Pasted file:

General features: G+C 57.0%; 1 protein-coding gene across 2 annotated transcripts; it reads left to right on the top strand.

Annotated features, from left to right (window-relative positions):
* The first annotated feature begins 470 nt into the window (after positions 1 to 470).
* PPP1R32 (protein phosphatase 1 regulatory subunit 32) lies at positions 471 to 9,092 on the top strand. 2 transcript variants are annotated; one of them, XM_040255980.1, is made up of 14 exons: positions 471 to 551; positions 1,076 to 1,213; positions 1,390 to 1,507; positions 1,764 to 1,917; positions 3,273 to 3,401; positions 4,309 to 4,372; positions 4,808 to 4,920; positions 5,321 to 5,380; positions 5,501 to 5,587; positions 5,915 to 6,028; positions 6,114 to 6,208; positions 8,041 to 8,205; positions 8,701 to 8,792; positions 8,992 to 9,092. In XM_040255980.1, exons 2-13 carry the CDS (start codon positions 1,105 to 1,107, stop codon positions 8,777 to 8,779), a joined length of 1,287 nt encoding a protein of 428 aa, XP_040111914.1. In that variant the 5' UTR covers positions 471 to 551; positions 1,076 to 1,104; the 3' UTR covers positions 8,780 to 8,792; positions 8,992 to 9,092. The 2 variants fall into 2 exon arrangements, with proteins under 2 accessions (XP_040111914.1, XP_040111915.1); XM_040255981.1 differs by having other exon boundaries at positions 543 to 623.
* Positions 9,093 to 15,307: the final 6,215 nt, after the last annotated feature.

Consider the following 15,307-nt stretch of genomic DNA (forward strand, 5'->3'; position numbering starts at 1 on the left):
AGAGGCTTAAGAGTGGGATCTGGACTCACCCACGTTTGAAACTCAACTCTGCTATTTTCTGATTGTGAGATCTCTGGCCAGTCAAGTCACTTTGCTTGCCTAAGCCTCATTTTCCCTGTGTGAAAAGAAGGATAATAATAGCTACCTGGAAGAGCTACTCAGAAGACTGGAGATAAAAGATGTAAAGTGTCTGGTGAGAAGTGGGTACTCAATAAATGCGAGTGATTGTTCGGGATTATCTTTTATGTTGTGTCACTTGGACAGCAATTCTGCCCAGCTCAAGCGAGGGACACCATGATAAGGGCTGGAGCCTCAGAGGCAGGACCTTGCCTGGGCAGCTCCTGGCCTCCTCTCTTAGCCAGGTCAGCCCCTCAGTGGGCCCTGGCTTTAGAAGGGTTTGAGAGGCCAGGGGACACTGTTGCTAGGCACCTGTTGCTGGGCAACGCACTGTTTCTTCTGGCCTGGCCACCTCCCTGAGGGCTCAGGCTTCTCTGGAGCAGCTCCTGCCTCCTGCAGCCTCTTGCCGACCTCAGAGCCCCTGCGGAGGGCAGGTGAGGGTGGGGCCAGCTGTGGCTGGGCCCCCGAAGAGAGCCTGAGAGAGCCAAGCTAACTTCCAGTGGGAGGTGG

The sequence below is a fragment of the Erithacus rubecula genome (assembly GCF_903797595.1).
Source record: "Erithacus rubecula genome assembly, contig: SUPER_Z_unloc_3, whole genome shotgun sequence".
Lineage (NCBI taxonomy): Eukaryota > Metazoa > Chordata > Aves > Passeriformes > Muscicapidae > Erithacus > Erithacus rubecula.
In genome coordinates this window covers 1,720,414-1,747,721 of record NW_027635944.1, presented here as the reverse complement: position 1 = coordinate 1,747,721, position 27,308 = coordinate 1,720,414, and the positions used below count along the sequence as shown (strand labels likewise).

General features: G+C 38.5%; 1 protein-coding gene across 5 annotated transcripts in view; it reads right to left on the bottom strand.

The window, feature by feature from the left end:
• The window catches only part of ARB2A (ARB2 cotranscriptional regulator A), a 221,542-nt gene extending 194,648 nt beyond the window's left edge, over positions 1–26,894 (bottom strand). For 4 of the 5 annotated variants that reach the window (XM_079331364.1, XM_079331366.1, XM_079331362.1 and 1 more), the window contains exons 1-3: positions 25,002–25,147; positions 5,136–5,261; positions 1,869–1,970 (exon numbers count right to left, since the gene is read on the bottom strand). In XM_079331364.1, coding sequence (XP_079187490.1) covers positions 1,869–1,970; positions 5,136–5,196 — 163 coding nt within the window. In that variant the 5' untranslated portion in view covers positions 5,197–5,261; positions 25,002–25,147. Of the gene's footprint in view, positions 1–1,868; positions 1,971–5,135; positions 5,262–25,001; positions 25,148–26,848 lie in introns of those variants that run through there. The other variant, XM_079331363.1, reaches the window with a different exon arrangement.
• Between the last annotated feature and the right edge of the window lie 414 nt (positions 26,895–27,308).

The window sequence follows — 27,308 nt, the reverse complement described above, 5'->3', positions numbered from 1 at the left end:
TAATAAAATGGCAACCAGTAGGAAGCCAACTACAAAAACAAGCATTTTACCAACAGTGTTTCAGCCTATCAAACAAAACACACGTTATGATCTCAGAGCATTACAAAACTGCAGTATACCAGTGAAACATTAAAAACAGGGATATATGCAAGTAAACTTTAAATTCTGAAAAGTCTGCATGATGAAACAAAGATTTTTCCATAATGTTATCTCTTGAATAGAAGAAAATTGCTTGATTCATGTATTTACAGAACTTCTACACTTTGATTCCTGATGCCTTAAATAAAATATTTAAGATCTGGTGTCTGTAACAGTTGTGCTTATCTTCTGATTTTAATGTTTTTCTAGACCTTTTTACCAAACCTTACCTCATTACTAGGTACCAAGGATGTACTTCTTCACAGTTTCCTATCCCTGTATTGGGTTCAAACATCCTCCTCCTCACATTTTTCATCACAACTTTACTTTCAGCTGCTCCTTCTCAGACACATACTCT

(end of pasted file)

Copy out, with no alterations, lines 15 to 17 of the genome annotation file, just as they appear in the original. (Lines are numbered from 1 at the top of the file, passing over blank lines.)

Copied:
• Between the last annotated feature and the right edge of the window lie 414 nt (positions 26,895–27,308).

The window sequence follows — 27,308 nt, the reverse complement described above, 5'->3', positions numbered from 1 at the left end:
TAATAAAATGGCAACCAGTAGGAAGCCAACTACAAAAACAAGCATTTTACCAACAGTGTTTCAGCCTATCAAACAAAACACACGTTATGATCTCAGAGCATTACAAAACTGCAGTATACCAGTGAAACATTAAAAACAGGGATATATGCAAGTAAACTTTAAATTCTGAAAAGTCTGCATGATGAAACAAAGATTTTTCCATAATGTTATCTCTTGAATAGAAGAAAATTGCTTGATTCATGTATTTACAGAACTTCTACACTTTGATTCCTGATGCCTTAAATAAAATATTTAAGATCTGGTGTCTGTAACAGTTGTGCTTATCTTCTGATTTTAATGTTTTTCTAGACCTTTTTACCAAACCTTACCTCATTACTAGGTACCAAGGATGTACTTCTTCACAGTTTCCTATCCCTGTATTGGGTTCAAACATCCTCCTCCTCACATTTTTCATCACAACTTTACTTTCAGCTGCTCCTTCTCAGACACATACTCT